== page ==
“We estimate that there are at least 75 dead, who were buried very close together in several layers,” archaeologist Susanne Friederich said on Friday.
The Battle of Lützen, which took place in 1632, pitted Swedish soldiers against those under the command of German Roman Catholic general Albrecht von Wallenstein.
It was one of the bloodiest battles of the Thirty Years’ War, with an estimated 6,500 to 10,000 casualties. The Swedish King Gustavus Adolphus was also mortally wounded during the battle.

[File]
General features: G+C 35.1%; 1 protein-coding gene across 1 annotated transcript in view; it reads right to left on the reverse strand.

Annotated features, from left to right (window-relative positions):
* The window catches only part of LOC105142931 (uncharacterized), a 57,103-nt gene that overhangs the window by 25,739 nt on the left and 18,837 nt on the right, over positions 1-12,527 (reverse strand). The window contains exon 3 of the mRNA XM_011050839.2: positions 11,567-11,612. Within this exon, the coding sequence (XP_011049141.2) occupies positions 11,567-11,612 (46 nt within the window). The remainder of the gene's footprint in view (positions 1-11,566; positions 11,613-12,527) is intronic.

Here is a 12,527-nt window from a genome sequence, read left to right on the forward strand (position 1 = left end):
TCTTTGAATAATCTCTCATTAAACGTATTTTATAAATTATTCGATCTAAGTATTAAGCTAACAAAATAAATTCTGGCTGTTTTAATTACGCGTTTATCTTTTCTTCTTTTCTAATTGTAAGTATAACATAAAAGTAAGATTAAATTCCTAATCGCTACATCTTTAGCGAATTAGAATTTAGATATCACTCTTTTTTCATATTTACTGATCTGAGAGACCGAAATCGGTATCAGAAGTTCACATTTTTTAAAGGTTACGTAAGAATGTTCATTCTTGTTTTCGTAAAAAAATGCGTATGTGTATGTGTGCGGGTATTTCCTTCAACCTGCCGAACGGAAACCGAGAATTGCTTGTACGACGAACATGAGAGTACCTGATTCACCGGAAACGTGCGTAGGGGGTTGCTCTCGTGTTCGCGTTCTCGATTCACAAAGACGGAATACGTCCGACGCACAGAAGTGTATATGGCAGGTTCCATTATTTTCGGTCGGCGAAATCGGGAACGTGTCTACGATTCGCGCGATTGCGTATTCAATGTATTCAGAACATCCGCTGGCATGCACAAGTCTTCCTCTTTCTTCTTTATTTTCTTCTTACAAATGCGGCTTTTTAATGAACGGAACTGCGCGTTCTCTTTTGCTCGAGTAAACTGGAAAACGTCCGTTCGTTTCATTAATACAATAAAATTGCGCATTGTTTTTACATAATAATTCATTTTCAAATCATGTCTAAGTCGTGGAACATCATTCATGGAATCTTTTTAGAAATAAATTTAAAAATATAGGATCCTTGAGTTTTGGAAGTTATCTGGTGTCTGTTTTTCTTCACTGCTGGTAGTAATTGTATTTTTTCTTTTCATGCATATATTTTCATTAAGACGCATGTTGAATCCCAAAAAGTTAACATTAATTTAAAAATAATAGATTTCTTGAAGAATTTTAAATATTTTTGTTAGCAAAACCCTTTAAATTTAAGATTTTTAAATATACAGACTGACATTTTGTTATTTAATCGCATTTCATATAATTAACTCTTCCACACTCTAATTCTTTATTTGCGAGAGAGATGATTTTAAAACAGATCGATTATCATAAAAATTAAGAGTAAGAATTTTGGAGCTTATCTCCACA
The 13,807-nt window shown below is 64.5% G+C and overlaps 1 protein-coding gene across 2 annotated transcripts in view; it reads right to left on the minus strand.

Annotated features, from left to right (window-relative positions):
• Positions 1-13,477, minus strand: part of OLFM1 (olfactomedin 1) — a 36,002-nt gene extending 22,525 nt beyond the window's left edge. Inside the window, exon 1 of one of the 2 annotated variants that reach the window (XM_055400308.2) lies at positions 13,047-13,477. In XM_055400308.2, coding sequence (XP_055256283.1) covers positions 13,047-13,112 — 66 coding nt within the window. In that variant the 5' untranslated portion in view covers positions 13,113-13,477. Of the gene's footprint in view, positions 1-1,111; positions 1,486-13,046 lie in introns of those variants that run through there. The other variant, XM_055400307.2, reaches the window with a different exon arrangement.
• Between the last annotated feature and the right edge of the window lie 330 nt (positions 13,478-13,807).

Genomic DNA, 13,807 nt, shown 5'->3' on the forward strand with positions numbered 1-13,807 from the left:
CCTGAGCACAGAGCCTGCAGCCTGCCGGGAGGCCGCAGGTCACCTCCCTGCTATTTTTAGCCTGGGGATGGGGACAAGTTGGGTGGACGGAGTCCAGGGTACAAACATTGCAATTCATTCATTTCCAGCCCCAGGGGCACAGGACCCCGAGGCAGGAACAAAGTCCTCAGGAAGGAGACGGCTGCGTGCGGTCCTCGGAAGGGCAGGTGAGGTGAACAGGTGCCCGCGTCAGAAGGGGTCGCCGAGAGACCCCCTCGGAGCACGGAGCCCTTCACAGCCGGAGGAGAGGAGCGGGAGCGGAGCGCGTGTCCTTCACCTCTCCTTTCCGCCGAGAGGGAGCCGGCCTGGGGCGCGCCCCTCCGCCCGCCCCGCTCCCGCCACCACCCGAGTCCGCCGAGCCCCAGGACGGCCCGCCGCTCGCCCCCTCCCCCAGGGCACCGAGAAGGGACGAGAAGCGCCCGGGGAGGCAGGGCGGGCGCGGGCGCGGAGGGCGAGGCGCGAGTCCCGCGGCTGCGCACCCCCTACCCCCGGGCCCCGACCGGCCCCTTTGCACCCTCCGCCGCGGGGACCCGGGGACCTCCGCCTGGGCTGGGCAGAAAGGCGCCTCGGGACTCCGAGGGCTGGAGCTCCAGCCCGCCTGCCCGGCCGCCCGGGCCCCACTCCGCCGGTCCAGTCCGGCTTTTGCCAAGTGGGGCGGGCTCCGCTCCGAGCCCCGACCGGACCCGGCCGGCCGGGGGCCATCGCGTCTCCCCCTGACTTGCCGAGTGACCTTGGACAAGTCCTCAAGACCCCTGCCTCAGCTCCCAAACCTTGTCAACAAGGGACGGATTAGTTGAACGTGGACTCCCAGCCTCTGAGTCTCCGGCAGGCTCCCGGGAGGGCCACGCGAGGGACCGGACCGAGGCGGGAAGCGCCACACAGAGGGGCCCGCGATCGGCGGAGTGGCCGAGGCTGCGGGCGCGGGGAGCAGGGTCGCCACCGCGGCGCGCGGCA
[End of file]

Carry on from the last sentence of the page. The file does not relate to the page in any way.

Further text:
Also related, National Geographic has a new series called Warrior Graveyard that’s actually worth checking out. They take a different set of human remains every week and examine them forensically showing what probably happened to each of a number of individuals. So far they’ve all been from incidents I knew nothing about. They go a little crazy with the reconstructions, but they’re not as bad as a lot of them, and they’re usually done to show how particular wounds on the skeletons were probably administered. Good reminder of how brutal conflict really used to be (and still is, but past violence is often sanitized).